Smart technology’s growing role in recruitment and job markets – 2018 trends
The top recruitment trends for 2018 will include the use of data, enhancing job profiles via VR and upskilling.
Technology will change norms in recruitment and job markets in 2018, presenting opportunities for adaptable and innovative employers and jobseekers, according to recruiting firm Hays.
These changing norms include “using data science analytics to help identify the most suitable person to the virtualisation of the screening process and the growing demand for high-skilled professionals in response to digitalisation technologies,” says Nick Deligiannis, managing director of Hays in Australia and New Zealand.
“These changes present opportunities for adaptable and innovative employers and job seekers to stand out and secure top talent or their next job,” he says.
Here are Hays’ top trends for 2018:
1. Recruitment remodelled to ‘find and engage’
The conventional ‘advertise and apply’ model for recruitment will be replaced with a new approach – ‘find and engage’. The ‘find’ element of the model involves using digital technology and data science analytics to reach deep into candidate pools and identify meaningful patterns. The ‘engage’ element puts the relationship back at the heart of recruitment to understand a candidate’s personal priorities and aspirations for a successful outcome and partnership with the employer.
2. AI candidate screening
Automated and machine-learning algorithms will be used to screen CVs and communicate with candidates, with the possibility of converting the semi-structured data of CVs into consistent formats for processing, thereby accelerating the shortlisting process.
3. Virtual reality (VR) to enhance a job seeker’s profile
Currently, there are some organisations that provide VR tours that give job seekers a glimpse into the workplace and culture. Very soon, jobseekers too could start to embrace the technology to showcase skills and competencies and enhance their online profiles and portfolios.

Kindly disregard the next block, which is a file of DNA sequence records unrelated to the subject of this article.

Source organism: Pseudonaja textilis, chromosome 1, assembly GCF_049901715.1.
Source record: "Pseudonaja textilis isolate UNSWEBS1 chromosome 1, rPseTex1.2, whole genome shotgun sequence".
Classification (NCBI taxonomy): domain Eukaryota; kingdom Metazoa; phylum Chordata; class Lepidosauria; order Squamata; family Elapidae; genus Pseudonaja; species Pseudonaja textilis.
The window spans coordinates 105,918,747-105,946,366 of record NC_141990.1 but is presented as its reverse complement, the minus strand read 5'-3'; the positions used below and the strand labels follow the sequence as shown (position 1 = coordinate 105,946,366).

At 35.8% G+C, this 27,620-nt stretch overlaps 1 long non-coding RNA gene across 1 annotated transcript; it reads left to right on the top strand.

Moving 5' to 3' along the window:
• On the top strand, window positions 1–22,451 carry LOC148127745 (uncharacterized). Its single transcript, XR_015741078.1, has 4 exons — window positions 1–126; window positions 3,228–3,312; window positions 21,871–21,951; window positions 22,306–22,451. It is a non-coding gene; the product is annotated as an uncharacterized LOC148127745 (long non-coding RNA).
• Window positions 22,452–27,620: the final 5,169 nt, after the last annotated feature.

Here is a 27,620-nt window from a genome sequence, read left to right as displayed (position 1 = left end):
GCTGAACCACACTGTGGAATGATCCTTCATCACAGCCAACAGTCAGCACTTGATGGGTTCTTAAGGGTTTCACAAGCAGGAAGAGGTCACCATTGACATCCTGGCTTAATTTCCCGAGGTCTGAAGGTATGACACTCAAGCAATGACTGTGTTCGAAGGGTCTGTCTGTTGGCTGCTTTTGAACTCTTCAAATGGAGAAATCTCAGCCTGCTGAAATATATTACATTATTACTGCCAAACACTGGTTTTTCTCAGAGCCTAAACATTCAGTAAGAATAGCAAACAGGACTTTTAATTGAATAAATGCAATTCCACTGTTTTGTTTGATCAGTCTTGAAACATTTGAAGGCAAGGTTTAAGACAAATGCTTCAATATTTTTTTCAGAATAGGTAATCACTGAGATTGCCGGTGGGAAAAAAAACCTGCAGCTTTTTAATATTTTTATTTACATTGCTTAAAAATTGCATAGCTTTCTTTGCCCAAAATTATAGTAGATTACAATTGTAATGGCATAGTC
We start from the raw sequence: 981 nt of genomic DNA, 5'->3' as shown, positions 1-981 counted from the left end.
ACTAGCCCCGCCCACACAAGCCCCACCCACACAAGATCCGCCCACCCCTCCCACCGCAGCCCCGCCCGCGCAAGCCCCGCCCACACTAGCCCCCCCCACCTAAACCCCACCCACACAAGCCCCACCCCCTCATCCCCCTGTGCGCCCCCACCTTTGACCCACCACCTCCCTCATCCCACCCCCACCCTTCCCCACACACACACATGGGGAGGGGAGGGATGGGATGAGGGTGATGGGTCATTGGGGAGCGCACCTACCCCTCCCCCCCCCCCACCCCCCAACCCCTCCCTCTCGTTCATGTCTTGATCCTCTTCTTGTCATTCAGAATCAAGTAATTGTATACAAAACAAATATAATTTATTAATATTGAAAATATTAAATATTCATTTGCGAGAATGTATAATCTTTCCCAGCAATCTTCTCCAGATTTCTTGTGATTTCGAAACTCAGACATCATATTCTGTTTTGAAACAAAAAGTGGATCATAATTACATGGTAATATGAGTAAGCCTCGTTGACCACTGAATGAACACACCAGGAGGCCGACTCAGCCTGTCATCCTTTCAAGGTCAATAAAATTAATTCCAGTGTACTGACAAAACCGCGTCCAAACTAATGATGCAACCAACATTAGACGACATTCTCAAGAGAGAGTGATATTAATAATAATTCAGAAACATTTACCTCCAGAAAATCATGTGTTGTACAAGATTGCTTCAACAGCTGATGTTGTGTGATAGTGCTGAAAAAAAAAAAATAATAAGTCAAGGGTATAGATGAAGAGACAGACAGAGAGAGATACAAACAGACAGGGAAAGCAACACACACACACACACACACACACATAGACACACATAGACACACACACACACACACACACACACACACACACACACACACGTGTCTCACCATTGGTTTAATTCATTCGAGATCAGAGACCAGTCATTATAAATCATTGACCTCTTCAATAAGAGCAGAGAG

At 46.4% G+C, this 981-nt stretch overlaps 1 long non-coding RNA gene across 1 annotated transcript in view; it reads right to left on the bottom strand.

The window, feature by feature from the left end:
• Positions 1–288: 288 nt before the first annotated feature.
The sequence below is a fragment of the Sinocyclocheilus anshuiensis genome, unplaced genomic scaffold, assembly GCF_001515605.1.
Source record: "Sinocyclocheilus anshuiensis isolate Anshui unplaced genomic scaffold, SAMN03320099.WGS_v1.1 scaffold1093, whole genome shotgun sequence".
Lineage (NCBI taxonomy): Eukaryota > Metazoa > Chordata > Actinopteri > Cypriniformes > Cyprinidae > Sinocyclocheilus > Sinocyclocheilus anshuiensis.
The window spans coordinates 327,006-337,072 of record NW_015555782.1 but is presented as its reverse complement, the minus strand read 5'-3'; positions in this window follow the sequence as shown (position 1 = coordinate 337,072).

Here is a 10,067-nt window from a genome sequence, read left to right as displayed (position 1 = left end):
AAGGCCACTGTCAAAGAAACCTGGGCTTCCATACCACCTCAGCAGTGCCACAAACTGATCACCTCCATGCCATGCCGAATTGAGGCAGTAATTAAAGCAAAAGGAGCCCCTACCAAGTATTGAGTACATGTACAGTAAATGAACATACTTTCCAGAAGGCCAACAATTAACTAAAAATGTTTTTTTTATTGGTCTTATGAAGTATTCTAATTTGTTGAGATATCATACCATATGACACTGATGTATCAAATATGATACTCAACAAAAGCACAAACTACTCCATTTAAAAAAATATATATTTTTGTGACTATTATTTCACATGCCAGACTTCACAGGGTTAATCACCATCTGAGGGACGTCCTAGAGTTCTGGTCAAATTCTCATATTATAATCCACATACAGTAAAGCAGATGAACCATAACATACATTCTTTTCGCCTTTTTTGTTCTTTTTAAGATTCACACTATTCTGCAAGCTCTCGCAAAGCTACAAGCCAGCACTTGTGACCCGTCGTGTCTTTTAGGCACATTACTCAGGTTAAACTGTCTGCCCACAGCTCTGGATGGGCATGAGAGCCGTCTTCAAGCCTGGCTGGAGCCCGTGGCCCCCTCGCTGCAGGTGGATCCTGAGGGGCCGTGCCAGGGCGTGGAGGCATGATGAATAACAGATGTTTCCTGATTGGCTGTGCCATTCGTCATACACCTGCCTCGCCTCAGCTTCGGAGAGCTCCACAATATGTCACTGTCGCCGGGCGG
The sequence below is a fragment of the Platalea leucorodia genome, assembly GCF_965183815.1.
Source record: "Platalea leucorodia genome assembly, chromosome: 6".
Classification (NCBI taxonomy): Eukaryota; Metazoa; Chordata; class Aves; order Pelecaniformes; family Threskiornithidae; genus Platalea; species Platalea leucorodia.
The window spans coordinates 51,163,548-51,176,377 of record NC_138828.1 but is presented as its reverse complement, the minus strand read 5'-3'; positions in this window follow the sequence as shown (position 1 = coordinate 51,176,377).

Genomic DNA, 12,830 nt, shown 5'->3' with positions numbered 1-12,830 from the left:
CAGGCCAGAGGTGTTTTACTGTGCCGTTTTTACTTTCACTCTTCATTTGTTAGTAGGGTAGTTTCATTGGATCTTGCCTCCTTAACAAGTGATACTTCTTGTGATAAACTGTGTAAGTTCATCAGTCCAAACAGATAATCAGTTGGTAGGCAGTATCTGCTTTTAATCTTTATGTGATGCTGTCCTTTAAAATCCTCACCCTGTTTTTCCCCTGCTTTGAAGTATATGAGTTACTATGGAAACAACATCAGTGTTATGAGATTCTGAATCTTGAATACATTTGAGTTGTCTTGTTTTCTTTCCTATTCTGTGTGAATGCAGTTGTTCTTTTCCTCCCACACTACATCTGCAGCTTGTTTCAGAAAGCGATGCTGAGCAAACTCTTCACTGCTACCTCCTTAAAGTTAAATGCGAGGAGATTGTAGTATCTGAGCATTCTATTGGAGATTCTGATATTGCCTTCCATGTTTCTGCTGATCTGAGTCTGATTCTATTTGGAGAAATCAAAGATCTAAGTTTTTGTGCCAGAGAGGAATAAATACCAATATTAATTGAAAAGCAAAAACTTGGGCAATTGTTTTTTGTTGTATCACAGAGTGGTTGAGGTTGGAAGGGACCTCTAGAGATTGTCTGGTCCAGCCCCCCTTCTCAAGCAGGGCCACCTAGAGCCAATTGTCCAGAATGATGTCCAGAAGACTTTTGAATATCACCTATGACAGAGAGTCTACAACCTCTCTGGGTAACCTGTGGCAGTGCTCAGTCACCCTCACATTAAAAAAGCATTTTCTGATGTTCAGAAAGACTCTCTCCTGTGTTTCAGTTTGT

4. Augmented reality (AR)
As AR becomes more mainstream, organisations will experiment with interactive candidate experiences such as a walk-through of the workplace, participate in a mock client meeting or other relevant activities.
5. Jobseekers enhance brand with video
Expect jobseekers to embed video content in their LinkedIn profile to supplement their personal brand. This will offer hiring managers and recruiters a deeper insight into their expertise and potential cultural fit.
6. Automation to fuel temp jobs
Automation and technological advances will eliminate some jobs but also create new ones. In 2018, this will be most obvious in the creation of highly-skilled temporary and contract roles, which will require people with niche knowledge and expertise surrounding non-repetitive tasks, particularly when applied to planning, interacting with others or making decisions.
7. Upskilling a key benefit
Given the current rate of technological change, knowledge and skills have a shorter shelf-life. The top talent, therefore, look for roles offering upskilling and development, whether that’s through extra responsibilities, working on projects outside their original scope, mentoring or time to attend conferences or webinars. For employers, this can be a key benefit that will differentiate you from other organisations in 2018.
8. Low-skilled in less demand, highly-skilled in greater demand
As digitalisation technologies grow in prevalence in workplaces, low-skilled jobs will become less common while the number of highly-skilled jobs that involve non-routine duties will grow.
9. Finance technology professionals needed
According to research from Gartner, the banking and securities sector in Australia will spend $15.1 billion on technology products and services in 2018. This will create demand for finance technology experts who can drive a bank’s technology agenda.
10. Diversity an ongoing priority
Diversity will remain a key driver of HR policies as organisations strive to broaden their appeal, address skill shortages and improve productivity through a diverse workforce. As well as gender, expect to see more focus on cultural backgrounds, Aboriginal and Torres Strait Islander and disability diversity.
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